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Dover Post
  • NCALL Research unveils plan to revitalize central Dover

  • Create affordable housing. Promote economic development. And improve existing infrastructure.

    Those were three of the main recommendations NCALL Research, a Dover-based affordable housing organization, proposed Wednesday as part of their vision for improving downtown Dover.
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  • Create affordable housing. Promote economic development. And improve existing infrastructure.
    Those were three of the main recommendations NCALL Research, a Dover-based affordable housing organization, proposed Wednesday as part of their vision for improving downtown Dover.
    The proposal, called “Restoring Central Dover,” was created with the help of a $90,000 grant from the Wells Fargo Regional Foundation and Philadelphia-based Interface Studios.
    Interface Studios identified a corridor of focus about four blocks wide that stretches from Hope Street in the south to William Street in the north, and includes an area from Queen Street in the west to State Street in the east. An arm breaks off of that main corridor that encompasses Saulsbury Road, Forest Avenue and North Street, according to Leah Murphy, a senior associate with Interface Studios.
    Nearly 225 surveys were then distributed to residents in that area. Data collected from those questionnaires was then combined with feedback gleaned from open houses that NCALL held in May and a map of vacant properties to create the plan that was presented at Wesley United Methodist on Wednesday.
    “The idea is to have the public give us some feedback,” said Joe Myer, the executive director of NCALL. “To have them gives us some suggestions and tells us if we’re off track, tell us if we’re on track, that kind of thing.”
    Wednesday’s presentation included suggestions such as restoring Dover Police Department foot and bike patrol around the city, expanding youth programs, making downtown more bike friendly and converting vacant lots into affordable housing and creating pocket parks.
    Kenneth Roach, a member of the City of Dover’s Human Relations Commission, said that he felt the proposal was a good idea, but he also voiced some concerns.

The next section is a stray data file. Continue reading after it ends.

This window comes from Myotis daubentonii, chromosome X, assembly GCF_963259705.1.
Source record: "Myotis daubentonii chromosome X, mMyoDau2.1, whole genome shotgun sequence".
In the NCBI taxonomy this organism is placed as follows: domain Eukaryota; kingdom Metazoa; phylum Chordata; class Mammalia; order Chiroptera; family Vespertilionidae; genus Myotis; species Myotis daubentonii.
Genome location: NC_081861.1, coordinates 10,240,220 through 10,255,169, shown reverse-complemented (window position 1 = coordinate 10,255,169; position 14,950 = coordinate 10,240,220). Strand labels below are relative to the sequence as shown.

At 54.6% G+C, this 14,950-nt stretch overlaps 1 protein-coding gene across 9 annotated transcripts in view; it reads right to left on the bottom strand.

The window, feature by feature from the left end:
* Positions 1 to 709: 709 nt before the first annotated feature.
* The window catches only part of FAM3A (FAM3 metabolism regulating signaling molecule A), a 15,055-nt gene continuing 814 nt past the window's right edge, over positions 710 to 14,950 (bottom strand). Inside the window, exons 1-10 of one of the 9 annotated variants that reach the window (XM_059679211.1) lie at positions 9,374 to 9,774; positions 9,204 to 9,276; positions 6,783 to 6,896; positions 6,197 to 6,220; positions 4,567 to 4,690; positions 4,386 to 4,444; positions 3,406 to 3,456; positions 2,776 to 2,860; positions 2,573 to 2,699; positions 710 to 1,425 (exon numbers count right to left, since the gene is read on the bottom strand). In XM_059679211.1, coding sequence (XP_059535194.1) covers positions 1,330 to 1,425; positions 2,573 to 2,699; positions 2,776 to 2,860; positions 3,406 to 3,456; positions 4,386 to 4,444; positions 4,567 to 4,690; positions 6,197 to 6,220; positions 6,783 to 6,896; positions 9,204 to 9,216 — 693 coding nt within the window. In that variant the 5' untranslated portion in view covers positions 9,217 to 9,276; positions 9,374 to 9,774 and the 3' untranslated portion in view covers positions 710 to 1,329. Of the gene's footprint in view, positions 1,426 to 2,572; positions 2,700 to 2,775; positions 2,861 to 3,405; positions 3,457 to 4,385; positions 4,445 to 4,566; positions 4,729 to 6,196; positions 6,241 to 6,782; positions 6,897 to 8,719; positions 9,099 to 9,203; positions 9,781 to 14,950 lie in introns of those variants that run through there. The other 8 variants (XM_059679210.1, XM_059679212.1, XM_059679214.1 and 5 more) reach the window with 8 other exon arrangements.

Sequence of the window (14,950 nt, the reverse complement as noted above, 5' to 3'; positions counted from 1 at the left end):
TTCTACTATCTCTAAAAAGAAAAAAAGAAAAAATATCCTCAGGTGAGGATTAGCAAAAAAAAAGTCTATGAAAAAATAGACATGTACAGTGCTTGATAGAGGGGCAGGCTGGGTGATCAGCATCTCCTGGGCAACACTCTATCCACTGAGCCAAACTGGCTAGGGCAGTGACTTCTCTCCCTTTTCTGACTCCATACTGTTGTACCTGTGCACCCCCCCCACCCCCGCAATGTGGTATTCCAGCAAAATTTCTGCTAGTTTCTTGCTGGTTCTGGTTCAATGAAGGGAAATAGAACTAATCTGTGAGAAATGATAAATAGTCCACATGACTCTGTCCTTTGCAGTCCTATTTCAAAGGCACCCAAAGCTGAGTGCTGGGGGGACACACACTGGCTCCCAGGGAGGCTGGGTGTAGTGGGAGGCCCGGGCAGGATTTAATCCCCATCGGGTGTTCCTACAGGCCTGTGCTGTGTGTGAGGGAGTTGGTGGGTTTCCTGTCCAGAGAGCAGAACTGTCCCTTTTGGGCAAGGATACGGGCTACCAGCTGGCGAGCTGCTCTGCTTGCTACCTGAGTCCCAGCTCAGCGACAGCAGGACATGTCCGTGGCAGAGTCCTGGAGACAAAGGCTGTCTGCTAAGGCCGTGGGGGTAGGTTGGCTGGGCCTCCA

“I just hope that they keep in mind the fact that there are a lot of low-income families in that area,” he said. “I would love to see downtown Dover improve, but I want it to still be a community and not something that turns into a place that is not even accessible because it’s going to be something for the haves and the have-nots are left out.”
    The feedback collected from Wednesday’s meeting will be taken back to an NCALL steering committee and incorporated into future adjustments. A final plan is set to be presented in September. At that time, the plan will be submitted to the state, so Dover can apply to be considered as a Downtown Development District, a program recently approved by the General Assembly that aims to provide economic development incentives that promote revitalization of downtown areas and their surrounding neighborhoods.
    Page 2 of 2 - “That will bring state resources into our target area that will hopefully allow us to start working on implementation right away,” Murphy said. “It’s not just planning pie in the sky for something that might happen someday. There are real resources out there that we’re pursuing as part of this plan.”
    NCALL also intends to apply for another grant with Wells Fargo Regional Foundation that would fund the implementation of the plan over a five-year period.
    “This isn’t going to be a plan that just sits on a shelf,” Myer said. “It’s going to have implementation plans and steps even with budgets so we can take that and shop that for funding."

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